Type 1 diabetes affects an estimated 1.25 million Americans. This autoimmune disorder causes the affected person's own immune system to destroy pancreatic beta cells. This results in the pancreas’ inability to make insulin, eliminating the body’s ability to regulate blood sugar.
While the diabetic's body can't control blood glucose levels on its own, diabetics can get the same result through medications. Managing type 1 requires insulin injections or the use of an insulin pump. Unlike with type 2 diabetes, lifestyle changes won't impact the body enough to cause a substantial result.
Insulin delivery systems and products have come a long way since the days of packing a cooler and having to use vials and syringes. But that doesn't mean there aren't limitations to how diabetics can store their insulin or travel with it.
If your child has type 1 diabetes, take a look at what you need to know about insulin, diabetes, and your summer vacation plans.
Bring a Travel Letter
Understandably, the U.S.'s Transportation Safety Administration (TSA) and other government safety agencies around the world have strict policies for what you can and can't bring onto flights. If your summer vacation plans include air travel, you'll need a formal doctor's travel note. This should detail all of the medications and testing supplies that your child needs, stating that these are medically necessary.
Along with insulin, the note should include all testing supplies, syringes, pen needles, continuous glucose monitors, pump supplies, an emergency glucagon kit, and anything else that your child needs to regulate their blood sugar.
Instead of transferring medications and supplies into baggies or travel containers, keep them (if possible) in their original packaging with the pharmacy's prescription label on them. This can reduce confusion in the event that the TSA (or other country's) agent doesn't know which products the letter specifies.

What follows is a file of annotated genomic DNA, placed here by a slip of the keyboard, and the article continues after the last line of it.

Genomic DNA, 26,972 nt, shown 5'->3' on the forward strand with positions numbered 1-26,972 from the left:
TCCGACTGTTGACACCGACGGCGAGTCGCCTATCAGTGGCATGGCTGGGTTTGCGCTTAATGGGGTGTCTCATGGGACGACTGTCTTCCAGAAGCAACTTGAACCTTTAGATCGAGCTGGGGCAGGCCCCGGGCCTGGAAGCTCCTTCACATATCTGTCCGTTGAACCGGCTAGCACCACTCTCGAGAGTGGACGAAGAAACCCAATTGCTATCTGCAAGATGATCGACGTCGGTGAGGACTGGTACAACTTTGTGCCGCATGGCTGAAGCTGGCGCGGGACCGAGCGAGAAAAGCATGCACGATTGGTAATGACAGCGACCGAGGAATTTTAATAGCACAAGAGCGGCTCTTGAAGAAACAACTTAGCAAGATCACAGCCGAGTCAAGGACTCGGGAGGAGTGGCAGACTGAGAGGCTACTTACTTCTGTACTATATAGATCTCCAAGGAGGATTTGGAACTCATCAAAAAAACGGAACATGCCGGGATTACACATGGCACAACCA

The travel letter can also state that your child needs to carry sugar pills or juice in the event of low blood sugar (hypoglycemia).
Keep in mind that the TSA (or another country's safety agency) may not permit some containers on flights — especially when it comes to packaged liquids. Check with the agency before assuming that you can bring a large-sized juice box or full bottle of juice onto a plane. You may need to split these into smaller, clear containers.
Keep a Cool Carry-On
Depending on what type of insulin you use, after being opened (and removed from refrigeration) it may last for only a few weeks to a month. Always travel with extra insulin. You may think that you only need to bring one pen or a specific number of insulin pump cartridges. But your child could lose or break a pen or vial, or you may have calculated incorrectly.
Instead of stashing unopened insulin in your luggage, keep the extras in an insulated, cooled carry-on. Subjecting the insulin to the warm temperatures of airline cargo holds or the heat of a car’s trunk can make the medication unusable.
Along with keeping it cool, bring the extra insulin with you; it can come in handy in the event that your child's pen stops working mid-flight or another similar type of malfunction happens.
Create an Insulin Check Routine
Do you have your child's insulin with you? What about their glucose tablets or glucagon kit? Keep everything together in one kit or bag. This makes it easy to know what you have and where it is.
Before leaving the airport, getting into the car, or going to a restaurant on your beach vacation, always check to make sure that you have your child's kit. Work this check into your travel routine, making it a natural part of your family's day.
Do you need insulin, insulin products or other diabetes testing products? Contact Trans Alliance Med & Drugs for more information.